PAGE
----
The leadership of the National Union of Students Scotland has fought off an attack on its student support campaign.
An amendment by Glasgow Caledonian University, which accused the union of betraying students and demanded a return to its commitment to retaining student grants, was defeated at the NUS Scottish conference in Erskine.
Instead, delegates backed a motion from the Scottish executive committee opposing tuition fees, and demanding that the one-year fee waiver for Scottish students taking a four-year honours degree be extended to students from elsewhere in the United Kingdom.
Labour students Richard Baker and Thomas Docherty were elected unopposed as next year's president and depute president, with two Labour students and four independents taking the other executive places.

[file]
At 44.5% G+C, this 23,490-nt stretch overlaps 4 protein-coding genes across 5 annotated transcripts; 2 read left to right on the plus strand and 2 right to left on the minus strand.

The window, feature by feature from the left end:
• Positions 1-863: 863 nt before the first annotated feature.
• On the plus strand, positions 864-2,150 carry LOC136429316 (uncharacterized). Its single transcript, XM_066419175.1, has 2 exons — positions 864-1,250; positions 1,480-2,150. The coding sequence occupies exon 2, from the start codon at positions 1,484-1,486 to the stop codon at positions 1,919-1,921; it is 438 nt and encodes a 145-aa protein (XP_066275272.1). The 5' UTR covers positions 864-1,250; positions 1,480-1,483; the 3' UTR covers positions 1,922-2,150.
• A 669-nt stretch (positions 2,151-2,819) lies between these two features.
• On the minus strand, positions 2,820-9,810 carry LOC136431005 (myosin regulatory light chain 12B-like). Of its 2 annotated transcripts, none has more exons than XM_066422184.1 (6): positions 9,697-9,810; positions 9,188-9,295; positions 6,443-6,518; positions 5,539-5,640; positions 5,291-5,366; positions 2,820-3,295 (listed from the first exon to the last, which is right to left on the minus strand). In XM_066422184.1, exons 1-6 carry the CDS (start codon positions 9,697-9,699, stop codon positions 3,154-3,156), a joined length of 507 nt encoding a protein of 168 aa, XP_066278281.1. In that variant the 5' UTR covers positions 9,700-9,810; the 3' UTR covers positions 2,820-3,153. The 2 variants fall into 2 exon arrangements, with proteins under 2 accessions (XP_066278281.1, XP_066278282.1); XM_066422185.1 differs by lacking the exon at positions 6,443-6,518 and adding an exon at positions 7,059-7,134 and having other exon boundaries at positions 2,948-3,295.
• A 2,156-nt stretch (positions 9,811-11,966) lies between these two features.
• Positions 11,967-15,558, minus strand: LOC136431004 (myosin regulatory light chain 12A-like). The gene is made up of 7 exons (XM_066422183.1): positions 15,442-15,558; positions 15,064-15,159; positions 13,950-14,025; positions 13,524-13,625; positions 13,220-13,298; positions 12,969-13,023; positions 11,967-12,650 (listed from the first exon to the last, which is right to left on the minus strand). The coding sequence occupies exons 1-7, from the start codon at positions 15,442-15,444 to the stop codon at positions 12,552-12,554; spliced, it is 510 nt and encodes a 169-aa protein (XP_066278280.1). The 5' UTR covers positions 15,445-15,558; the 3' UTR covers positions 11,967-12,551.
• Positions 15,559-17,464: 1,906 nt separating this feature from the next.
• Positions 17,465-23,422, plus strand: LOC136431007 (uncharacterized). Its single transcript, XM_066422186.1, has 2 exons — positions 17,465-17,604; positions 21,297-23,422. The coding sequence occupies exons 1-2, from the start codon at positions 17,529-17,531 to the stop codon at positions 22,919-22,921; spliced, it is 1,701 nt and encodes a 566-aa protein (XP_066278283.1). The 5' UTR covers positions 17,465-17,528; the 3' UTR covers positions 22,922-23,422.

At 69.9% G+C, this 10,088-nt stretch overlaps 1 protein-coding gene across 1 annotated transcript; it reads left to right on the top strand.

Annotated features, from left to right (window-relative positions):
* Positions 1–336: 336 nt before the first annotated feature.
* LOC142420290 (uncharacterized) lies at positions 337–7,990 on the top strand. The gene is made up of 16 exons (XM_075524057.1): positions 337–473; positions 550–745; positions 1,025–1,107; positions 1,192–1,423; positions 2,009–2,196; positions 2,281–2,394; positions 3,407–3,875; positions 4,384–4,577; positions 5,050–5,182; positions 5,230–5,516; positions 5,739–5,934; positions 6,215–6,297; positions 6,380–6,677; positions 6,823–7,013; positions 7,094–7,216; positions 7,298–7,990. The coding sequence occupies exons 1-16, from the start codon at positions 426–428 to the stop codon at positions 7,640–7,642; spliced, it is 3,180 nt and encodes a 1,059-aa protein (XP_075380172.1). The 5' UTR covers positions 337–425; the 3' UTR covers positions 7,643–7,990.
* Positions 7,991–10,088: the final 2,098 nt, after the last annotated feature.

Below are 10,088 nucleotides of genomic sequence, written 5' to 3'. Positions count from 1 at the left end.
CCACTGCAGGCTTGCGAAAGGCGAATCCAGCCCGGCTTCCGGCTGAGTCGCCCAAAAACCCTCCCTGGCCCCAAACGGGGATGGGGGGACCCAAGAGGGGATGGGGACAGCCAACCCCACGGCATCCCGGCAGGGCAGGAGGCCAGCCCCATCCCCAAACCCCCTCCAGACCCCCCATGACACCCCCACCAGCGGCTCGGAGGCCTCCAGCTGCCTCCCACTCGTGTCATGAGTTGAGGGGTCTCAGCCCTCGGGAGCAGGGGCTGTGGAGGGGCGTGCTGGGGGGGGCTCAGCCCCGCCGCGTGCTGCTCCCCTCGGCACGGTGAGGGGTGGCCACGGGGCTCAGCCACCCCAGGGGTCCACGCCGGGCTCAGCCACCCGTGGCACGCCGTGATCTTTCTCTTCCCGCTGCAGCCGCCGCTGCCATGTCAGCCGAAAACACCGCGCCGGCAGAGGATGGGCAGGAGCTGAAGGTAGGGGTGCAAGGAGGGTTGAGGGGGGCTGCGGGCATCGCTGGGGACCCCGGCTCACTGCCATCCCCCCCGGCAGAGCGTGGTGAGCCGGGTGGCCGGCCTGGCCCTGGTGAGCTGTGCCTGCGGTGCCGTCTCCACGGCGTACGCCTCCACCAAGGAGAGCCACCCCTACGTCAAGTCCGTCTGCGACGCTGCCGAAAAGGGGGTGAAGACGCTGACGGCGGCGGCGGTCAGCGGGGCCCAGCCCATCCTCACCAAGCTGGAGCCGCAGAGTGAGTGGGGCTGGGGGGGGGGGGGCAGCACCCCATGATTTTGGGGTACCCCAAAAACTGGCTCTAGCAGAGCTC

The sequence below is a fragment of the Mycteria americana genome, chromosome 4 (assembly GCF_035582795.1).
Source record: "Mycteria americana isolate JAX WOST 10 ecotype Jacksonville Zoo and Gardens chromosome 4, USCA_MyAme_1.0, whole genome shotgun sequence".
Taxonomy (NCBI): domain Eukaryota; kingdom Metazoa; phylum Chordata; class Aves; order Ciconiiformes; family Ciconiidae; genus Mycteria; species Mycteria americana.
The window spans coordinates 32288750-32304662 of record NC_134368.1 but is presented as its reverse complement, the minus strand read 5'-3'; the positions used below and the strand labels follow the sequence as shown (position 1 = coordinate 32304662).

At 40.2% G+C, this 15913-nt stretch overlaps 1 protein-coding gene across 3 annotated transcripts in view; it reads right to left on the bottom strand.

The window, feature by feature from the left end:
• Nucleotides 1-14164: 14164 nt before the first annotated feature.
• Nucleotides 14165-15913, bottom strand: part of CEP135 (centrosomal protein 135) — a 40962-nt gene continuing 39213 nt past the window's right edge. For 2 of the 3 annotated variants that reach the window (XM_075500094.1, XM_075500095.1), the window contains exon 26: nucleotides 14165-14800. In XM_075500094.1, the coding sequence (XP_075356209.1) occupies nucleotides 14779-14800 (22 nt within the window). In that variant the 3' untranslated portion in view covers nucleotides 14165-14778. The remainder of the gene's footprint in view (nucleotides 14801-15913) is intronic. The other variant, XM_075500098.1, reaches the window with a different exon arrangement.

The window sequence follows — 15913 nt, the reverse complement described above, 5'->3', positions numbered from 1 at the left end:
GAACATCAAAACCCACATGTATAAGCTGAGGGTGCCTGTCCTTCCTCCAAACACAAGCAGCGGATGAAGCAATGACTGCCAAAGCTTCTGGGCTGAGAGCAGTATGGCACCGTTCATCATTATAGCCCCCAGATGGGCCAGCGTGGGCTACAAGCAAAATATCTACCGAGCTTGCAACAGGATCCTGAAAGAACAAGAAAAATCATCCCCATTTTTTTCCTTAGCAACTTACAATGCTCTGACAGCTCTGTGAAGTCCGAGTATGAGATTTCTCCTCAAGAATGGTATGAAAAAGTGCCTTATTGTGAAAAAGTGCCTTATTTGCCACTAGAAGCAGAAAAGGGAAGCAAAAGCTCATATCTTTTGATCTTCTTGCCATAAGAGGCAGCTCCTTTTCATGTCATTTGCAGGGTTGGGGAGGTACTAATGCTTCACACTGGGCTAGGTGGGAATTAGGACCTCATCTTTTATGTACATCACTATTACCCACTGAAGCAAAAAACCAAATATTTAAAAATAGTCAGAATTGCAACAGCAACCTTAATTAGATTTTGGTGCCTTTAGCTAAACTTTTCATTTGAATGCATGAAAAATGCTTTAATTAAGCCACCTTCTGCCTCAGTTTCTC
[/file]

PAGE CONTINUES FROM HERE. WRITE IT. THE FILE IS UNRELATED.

Current president Shamin Akhtar is ending her term in upbeat mood, optimistic about a forthcoming referendum on NUS membership resulting from the anticipated merger of Moray House Institute of Education, a member, and Edinburgh University, which is not affiliated to the union. "It is going to be clear that the only organisation that is truly representative of further and higher education in Scotland is NUS," she said.
* NUS conference preview, page 8